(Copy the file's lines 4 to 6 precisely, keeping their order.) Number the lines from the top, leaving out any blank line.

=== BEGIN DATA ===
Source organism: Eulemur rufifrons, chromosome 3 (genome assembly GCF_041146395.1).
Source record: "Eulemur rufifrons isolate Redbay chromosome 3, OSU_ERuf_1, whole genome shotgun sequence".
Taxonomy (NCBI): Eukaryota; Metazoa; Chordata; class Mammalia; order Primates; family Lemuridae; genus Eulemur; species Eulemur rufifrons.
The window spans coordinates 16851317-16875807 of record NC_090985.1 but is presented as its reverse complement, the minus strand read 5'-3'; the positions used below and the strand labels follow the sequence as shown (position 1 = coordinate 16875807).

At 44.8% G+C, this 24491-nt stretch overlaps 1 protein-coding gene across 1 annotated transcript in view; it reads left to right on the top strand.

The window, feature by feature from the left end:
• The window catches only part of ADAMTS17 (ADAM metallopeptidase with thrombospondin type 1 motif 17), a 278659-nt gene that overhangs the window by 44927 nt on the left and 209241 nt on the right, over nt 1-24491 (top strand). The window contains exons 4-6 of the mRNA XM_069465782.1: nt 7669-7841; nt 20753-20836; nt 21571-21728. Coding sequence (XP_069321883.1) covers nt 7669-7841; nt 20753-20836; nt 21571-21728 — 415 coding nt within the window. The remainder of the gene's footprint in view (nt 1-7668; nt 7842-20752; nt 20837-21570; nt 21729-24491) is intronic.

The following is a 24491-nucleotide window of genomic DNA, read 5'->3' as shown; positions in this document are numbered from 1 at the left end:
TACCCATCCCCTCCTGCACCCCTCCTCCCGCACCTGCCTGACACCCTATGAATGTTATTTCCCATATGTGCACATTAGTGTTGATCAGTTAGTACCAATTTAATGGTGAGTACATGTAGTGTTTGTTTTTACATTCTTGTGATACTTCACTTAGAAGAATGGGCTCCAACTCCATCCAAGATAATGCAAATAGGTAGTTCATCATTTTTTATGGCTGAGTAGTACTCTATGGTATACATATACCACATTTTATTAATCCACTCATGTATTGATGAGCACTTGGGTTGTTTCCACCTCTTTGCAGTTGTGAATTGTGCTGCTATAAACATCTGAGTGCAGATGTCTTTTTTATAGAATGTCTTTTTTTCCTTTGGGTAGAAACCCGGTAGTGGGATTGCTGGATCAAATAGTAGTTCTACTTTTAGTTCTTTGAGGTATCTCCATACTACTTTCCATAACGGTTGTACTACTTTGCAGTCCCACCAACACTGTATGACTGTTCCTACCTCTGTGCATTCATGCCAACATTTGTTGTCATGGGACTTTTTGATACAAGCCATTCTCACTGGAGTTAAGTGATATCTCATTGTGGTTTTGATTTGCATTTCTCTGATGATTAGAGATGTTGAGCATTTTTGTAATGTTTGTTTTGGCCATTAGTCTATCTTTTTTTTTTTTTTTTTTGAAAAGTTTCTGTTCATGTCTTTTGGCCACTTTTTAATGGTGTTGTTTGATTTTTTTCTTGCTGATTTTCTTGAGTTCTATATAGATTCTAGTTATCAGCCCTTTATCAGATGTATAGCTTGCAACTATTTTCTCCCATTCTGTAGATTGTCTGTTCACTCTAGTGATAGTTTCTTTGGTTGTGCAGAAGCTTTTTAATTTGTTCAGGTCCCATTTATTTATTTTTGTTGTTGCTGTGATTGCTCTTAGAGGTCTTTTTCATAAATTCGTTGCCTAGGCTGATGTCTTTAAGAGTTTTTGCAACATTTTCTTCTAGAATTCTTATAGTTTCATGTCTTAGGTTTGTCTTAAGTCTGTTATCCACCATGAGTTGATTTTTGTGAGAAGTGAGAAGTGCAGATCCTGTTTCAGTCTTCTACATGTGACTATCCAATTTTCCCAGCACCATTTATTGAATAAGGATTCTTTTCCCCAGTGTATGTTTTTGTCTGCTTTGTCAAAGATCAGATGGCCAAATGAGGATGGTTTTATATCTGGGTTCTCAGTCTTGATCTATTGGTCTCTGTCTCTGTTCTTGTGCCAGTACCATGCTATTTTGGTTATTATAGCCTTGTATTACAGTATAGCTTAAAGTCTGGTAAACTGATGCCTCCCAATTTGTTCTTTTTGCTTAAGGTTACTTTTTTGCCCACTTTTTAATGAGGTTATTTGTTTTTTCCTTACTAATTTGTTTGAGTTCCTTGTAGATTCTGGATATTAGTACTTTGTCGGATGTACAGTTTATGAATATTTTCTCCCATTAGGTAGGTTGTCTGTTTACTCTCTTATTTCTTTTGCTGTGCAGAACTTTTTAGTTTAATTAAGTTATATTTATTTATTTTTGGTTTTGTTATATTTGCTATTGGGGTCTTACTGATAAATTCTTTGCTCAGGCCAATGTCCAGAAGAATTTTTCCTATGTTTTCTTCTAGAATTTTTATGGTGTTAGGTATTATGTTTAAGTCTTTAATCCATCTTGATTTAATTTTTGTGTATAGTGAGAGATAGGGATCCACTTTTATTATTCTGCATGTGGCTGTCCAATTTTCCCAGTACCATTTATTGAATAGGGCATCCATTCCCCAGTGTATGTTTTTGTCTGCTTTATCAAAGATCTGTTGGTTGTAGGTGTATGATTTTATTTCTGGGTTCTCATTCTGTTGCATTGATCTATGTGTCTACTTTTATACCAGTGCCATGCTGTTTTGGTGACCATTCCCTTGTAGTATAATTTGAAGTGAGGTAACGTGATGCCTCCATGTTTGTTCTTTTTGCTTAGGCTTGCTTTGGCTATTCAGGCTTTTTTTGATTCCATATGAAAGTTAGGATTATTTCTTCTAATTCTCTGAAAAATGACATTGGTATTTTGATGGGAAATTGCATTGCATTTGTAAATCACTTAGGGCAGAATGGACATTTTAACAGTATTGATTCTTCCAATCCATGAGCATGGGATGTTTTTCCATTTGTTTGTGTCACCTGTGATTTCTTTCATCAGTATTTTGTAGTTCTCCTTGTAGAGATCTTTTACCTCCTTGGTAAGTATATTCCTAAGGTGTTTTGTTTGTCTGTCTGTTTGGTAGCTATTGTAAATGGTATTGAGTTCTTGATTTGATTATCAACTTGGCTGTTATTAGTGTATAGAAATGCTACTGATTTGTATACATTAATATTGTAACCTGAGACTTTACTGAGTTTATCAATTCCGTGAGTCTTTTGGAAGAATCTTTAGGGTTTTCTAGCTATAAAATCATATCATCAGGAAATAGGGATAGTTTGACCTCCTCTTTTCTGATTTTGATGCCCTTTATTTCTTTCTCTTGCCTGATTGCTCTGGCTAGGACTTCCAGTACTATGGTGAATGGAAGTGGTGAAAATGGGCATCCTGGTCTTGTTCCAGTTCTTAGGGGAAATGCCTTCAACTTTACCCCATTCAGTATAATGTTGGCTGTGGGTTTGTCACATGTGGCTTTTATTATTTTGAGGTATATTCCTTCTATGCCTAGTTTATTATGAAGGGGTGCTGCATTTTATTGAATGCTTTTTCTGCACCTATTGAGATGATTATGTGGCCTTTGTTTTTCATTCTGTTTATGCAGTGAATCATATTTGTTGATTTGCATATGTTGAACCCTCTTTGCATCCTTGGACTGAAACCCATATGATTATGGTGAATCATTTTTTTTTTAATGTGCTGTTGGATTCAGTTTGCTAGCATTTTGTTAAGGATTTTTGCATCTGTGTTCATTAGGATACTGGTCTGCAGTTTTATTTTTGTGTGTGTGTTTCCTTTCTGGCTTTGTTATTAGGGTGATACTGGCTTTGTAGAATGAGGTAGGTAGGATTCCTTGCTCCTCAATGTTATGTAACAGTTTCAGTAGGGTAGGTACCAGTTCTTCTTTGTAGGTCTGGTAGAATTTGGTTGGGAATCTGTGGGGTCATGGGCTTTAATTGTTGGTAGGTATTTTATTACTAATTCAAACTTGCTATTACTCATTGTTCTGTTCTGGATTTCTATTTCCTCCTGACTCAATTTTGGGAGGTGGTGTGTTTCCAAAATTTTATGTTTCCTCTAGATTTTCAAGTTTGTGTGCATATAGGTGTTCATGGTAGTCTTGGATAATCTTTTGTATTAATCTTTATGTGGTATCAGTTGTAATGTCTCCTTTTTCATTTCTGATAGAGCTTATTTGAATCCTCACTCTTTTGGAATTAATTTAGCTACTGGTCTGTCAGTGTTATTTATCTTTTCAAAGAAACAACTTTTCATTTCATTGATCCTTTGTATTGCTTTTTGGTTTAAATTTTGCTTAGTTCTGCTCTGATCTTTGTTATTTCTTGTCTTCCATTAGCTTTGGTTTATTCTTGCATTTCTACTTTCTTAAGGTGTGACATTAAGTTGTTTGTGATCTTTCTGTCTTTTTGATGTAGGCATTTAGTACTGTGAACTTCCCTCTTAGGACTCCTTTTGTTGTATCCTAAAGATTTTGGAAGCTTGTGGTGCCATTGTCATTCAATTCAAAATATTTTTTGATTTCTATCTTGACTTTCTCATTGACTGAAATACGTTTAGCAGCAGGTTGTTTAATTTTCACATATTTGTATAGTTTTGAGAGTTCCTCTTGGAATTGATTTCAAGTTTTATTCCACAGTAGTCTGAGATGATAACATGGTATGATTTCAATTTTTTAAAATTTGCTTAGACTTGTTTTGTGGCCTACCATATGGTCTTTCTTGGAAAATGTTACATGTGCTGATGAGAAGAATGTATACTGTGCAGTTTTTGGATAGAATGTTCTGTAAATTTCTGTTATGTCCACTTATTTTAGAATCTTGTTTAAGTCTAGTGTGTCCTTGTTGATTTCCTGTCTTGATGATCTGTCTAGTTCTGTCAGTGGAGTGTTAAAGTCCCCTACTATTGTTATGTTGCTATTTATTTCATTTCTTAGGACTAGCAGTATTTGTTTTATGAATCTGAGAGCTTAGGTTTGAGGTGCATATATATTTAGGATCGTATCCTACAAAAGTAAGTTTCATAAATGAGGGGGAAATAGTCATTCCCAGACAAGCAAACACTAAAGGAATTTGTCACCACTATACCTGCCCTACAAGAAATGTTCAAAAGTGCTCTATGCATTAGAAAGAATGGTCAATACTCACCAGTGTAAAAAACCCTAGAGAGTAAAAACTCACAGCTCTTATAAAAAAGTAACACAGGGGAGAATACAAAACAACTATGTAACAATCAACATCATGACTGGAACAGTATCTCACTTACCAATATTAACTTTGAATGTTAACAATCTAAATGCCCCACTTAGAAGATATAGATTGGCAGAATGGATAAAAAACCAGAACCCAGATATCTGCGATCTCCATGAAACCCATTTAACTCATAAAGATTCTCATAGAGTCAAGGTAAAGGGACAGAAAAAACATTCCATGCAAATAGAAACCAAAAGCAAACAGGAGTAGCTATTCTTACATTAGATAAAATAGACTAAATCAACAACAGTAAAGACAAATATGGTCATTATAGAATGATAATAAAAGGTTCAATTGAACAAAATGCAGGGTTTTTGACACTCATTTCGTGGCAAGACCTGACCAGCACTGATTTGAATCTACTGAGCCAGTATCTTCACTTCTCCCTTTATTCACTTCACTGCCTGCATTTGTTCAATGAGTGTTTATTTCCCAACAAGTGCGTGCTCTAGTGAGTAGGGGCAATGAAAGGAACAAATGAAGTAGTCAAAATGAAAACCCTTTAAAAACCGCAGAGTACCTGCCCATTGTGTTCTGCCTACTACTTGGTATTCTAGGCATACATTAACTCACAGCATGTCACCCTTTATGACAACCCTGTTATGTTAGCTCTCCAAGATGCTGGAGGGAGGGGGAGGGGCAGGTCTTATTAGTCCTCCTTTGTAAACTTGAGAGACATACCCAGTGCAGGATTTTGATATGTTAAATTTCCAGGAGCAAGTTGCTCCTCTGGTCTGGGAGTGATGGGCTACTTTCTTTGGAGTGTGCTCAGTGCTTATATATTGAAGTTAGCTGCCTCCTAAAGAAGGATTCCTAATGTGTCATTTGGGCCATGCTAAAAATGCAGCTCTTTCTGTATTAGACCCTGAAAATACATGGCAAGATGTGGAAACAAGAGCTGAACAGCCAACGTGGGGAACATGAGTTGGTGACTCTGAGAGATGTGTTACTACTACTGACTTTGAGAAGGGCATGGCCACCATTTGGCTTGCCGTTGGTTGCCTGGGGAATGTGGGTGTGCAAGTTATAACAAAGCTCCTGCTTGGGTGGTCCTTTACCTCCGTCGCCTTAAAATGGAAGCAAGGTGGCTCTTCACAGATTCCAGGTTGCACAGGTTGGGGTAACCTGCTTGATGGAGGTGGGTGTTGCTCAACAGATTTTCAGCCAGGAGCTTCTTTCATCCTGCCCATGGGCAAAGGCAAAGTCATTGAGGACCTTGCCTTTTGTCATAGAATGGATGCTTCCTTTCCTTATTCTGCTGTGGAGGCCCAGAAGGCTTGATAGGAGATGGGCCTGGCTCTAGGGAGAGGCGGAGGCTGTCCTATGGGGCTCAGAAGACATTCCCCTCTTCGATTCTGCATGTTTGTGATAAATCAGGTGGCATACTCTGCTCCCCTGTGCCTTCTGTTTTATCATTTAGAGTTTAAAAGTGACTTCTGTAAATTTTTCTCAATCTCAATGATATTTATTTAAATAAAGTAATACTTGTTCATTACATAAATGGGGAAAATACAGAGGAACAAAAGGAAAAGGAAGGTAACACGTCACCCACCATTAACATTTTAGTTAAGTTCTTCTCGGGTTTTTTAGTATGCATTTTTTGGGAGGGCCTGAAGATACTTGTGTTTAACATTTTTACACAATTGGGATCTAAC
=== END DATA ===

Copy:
The window spans coordinates 16851317-16875807 of record NC_090985.1 but is presented as its reverse complement, the minus strand read 5'-3'; the positions used below and the strand labels follow the sequence as shown (position 1 = coordinate 16875807).

At 44.8% G+C, this 24491-nt stretch overlaps 1 protein-coding gene across 1 annotated transcript in view; it reads left to right on the top strand.

The window, feature by feature from the left end: